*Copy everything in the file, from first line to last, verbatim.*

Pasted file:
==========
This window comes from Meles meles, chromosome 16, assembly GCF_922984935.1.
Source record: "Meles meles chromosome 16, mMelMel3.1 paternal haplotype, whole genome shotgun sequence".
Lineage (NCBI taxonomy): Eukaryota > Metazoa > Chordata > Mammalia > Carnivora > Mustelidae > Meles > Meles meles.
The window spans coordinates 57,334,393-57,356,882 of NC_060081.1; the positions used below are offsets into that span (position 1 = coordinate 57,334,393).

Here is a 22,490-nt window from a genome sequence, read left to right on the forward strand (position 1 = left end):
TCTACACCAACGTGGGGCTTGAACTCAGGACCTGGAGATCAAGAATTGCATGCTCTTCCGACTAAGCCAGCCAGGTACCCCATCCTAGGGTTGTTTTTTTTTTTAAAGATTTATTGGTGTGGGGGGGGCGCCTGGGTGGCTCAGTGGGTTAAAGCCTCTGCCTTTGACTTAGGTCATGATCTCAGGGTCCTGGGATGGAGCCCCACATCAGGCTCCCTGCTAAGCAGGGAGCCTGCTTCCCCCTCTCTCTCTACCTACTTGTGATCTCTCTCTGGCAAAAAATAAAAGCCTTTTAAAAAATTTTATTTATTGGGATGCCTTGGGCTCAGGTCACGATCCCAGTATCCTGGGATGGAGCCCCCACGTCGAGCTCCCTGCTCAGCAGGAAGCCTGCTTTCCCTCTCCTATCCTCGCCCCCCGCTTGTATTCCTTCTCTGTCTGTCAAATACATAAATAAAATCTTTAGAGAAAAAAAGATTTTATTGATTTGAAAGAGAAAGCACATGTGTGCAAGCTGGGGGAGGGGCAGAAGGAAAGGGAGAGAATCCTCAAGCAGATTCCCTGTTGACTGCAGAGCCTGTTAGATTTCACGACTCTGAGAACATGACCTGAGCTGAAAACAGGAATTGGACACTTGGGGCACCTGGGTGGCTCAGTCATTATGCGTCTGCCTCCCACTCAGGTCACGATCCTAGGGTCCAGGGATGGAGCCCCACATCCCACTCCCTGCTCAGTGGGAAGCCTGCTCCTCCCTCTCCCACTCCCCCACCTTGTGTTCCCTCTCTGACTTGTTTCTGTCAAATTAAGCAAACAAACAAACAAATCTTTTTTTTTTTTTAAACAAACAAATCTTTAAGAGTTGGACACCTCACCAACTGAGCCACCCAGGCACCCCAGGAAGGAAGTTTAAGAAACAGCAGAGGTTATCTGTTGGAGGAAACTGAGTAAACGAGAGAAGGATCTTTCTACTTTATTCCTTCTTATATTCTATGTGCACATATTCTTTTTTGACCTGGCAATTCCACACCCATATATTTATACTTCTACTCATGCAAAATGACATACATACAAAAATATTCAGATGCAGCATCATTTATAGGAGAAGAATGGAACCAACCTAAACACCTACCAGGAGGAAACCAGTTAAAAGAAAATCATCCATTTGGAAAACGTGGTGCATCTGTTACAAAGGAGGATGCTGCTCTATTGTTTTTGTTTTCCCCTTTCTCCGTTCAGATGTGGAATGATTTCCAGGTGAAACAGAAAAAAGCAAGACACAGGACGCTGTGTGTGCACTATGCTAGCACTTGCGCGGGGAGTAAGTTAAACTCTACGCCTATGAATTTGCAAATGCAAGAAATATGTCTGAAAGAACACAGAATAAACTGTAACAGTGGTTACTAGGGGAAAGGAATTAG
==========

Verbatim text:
This window comes from Meles meles, chromosome 16, assembly GCF_922984935.1.
Source record: "Meles meles chromosome 16, mMelMel3.1 paternal haplotype, whole genome shotgun sequence".
Lineage (NCBI taxonomy): Eukaryota > Metazoa > Chordata > Mammalia > Carnivora > Mustelidae > Meles > Meles meles.
The window spans coordinates 57,334,393-57,356,882 of NC_060081.1; the positions used below are offsets into that span (position 1 = coordinate 57,334,393).

Here is a 22,490-nt window from a genome sequence, read left to right on the forward strand (position 1 = left end):
TCTACACCAACGTGGGGCTTGAACTCAGGACCTGGAGATCAAGAATTGCATGCTCTTCCGACTAAGCCAGCCAGGTACCCCATCCTAGGGTTGTTTTTTTTTTTAAAGATTTATTGGTGTGGGGGGGGCGCCTGGGTGGCTCAGTGGGTTAAAGCCTCTGCCTTTGACTTAGGTCATGATCTCAGGGTCCTGGGATGGAGCCCCACATCAGGCTCCCTGCTAAGCAGGGAGCCTGCTTCCCCCTCTCTCTCTACCTACTTGTGATCTCTCTCTGGCAAAAAATAAAAGCCTTTTAAAAAATTTTATTTATTGGGATGCCTTGGGCTCAGGTCACGATCCCAGTATCCTGGGATGGAGCCCCCACGTCGAGCTCCCTGCTCAGCAGGAAGCCTGCTTTCCCTCTCCTATCCTCGCCCCCCGCTTGTATTCCTTCTCTGTCTGTCAAATACATAAATAAAATCTTTAGAGAAAAAAAGATTTTATTGATTTGAAAGAGAAAGCACATGTGTGCAAGCTGGGGGAGGGGCAGAAGGAAAGGGAGAGAATCCTCAAGCAGATTCCCTGTTGACTGCAGAGCCTGTTAGATTTCACGACTCTGAGAACATGACCTGAGCTGAAAACAGGAATTGGACACTTGGGGCACCTGGGTGGCTCAGTCATTATGCGTCTGCCTCCCACTCAGGTCACGATCCTAGGGTCCAGGGATGGAGCCCCACATCCCACTCCCTGCTCAGTGGGAAGCCTGCTCCTCCCTCTCCCACTCCCCCACCTTGTGTTCCCTCTCTGACTTGTTTCTGTCAAATTAAGCAAACAAACAAACAAATCTTTTTTTTTTTTTAAACAAACAAATCTTTAAGAGTTGGACACCTCACCAACTGAGCCACCCAGGCACCCCAGGAAGGAAGTTTAAGAAACAGCAGAGGTTATCTGTTGGAGGAAACTGAGTAAACGAGAGAAGGATCTTTCTACTTTATTCCTTCTTATATTCTATGTGCACATATTCTTTTTTGACCTGGCAATTCCACACCCATATATTTATACTTCTACTCATGCAAAATGACATACATACAAAAATATTCAGATGCAGCATCATTTATAGGAGAAGAATGGAACCAACCTAAACACCTACCAGGAGGAAACCAGTTAAAAGAAAATCATCCATTTGGAAAACGTGGTGCATCTGTTACAAAGGAGGATGCTGCTCTATTGTTTTTGTTTTCCCCTTTCTCCGTTCAGATGTGGAATGATTTCCAGGTGAAACAGAAAAAAGCAAGACACAGGACGCTGTGTGTGCACTATGCTAGCACTTGCGCGGGGAGTAAGTTAAACTCTACGCCTATGAATTTGCAAATGCAAGAAATATGTCTGAAAGAACACAGAATAAACTGTAACAGTGGTTACTAGGGGAAAGGAATTAG